RBI’s Viral Acharya calls for reprivatization of nationalized banks

RBI deputy governor Viral Acharya says reprivatization of nationalized banks will reduce the amount govt has to inject as part of bank recapitalization

Sahib Sharma
Updated28 Apr 2017
Reserve Bank of India (RBI) deputy governor Viral Acharya. The gross bad loans of government banks stood at Rs6.15 trillion as of December 2016. Photo: Mint
Reserve Bank of India (RBI) deputy governor Viral Acharya. The gross bad loans of government banks stood at Rs6.15 trillion as of December 2016. Photo: Mint

Mumbai: Some nationalized banks need to be re-privatized, to reduce the amount of capital that the government needs to infuse in them and help maintain fiscal discipline, said Viral Acharya, deputy governor of the Reserve Bank of India (RBI) on Friday.

“This (reprivatization) will reduce the overall amount that the government needs to inject as bank capital and help preserve its hard-earned fiscal discipline, along with stable inflation outlook and the diverse nature of our growth engine,” Acharya said at an event in Mumbai.

The gross bad loans of government banks stood at Rs6.15 trillion as of December 2016.

“Clearly more recapitalization with government funds is essential. However, as a majority shareholder of public sector banks, the government runs the risk of ending up paying for it all. The expectation of government dole-outs has been set by the past practice of throwing more good money after bad,” he said.

To curb this practice, Acharya spelt out five options for resolution of the stress on public sector banks’ balance sheets:

One, healthier public sector banks could raise private capital and thus reduce the government’s burden of recapitalizing banks.

Two, some banks with assets or loan portfolios that are in good shape can sell them on the market. Such asset sales can generate some of the needed capital.

Three, a consolidation exercise that leads to fewer but healthier banks.

Four, under-capitalized banks could be subjected to corrective action, such as under the revised Prompt Corrective Action (PCA) guidelines recently released by the RBI. Such action would entail no further growth in deposit base and lending for the worst-capitalized banks. This would ensure a gradual “run-off” of such banks, and encourage deposit migration away from the weakest public sector banks to healthier public sector banks and private sector banks.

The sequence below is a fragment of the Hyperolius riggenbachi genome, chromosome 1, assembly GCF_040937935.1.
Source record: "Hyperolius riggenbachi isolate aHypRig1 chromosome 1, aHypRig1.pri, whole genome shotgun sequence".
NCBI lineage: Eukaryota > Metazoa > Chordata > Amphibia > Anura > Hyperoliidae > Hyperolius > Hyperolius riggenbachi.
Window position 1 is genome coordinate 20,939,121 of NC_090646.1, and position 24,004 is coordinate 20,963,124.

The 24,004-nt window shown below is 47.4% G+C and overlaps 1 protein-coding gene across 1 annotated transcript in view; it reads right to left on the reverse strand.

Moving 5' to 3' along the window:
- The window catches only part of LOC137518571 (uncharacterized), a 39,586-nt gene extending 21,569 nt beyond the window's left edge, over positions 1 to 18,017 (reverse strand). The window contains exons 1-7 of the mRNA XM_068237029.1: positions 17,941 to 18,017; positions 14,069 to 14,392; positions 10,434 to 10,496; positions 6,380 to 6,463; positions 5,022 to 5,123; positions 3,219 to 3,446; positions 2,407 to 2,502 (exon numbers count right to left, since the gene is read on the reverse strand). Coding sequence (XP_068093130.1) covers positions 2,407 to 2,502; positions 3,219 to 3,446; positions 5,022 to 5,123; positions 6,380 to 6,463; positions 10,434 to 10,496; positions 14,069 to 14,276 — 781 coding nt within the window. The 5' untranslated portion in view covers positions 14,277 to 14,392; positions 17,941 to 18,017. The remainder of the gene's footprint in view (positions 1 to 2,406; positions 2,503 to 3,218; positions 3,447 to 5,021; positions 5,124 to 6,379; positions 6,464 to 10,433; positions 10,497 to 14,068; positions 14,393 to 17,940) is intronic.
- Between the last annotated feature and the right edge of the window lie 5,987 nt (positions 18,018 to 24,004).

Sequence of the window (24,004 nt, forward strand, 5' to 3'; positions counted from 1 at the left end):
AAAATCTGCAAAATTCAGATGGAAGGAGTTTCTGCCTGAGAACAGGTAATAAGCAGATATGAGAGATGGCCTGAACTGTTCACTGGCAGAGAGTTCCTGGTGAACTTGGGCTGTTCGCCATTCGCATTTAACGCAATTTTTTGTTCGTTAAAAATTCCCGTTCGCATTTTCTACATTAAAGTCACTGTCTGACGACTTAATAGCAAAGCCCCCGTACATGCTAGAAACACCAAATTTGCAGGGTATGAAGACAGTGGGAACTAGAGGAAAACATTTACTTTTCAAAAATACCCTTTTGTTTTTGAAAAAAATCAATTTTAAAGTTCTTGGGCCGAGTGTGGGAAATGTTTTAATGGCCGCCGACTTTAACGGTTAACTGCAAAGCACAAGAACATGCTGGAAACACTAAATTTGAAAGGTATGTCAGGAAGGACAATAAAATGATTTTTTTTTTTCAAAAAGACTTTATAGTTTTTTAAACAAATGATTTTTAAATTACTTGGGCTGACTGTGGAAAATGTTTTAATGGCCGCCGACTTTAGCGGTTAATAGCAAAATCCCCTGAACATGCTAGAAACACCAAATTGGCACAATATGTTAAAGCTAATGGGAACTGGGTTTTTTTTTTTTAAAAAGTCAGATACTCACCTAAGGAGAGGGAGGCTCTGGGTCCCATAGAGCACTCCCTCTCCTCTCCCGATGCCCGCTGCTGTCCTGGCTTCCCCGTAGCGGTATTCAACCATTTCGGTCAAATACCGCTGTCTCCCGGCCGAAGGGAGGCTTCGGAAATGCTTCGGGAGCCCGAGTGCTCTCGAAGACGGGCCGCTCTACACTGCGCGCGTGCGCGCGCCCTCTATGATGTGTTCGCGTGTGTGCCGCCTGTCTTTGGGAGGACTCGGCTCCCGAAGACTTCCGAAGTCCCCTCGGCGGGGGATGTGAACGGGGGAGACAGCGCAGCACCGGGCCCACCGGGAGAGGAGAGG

Under the PCA framework, banks will be assessed on three parameters, namely capital ratios, asset quality and profitability. Failure to meet any of these norms could invite RBI action, which could include restrictions on branch expansion, change in management and reduction in assets.

Five, the measures listed above would improve the overall health of the banking sector, creating an opportune time for the government to divest some of its ownership in the restructured banks.

The government is infusing Rs70,000 crore in state-owned banks over four years starting from financial year 2015-16 under the Indradhanush programme. Of this, Rs50,000 crore is the allocation for the first two years, with the balance split between financial years 2017-18 and 2018-19.

On Wednesday, RBI governor Urjit Patel had also hinted at a consolidation in public sector banks.

“The weaker banks are losing market share (and) that is a good thing. The stronger banks are gaining market share...those who need to shrink are shrinking,” Patel said.

The finance ministry recently laid down specific targets for 10 public sector banks for receiving future capital infusion under the Indradhanush programme.

“It (re-privatization) would be a viable way for the government to realize value. The regulator can make suggestions but it is up to Parliament to decide, being a policy matter,” said Ashvin Parekh, managing partner at Ashvin Parekh Advisory Services Llp.

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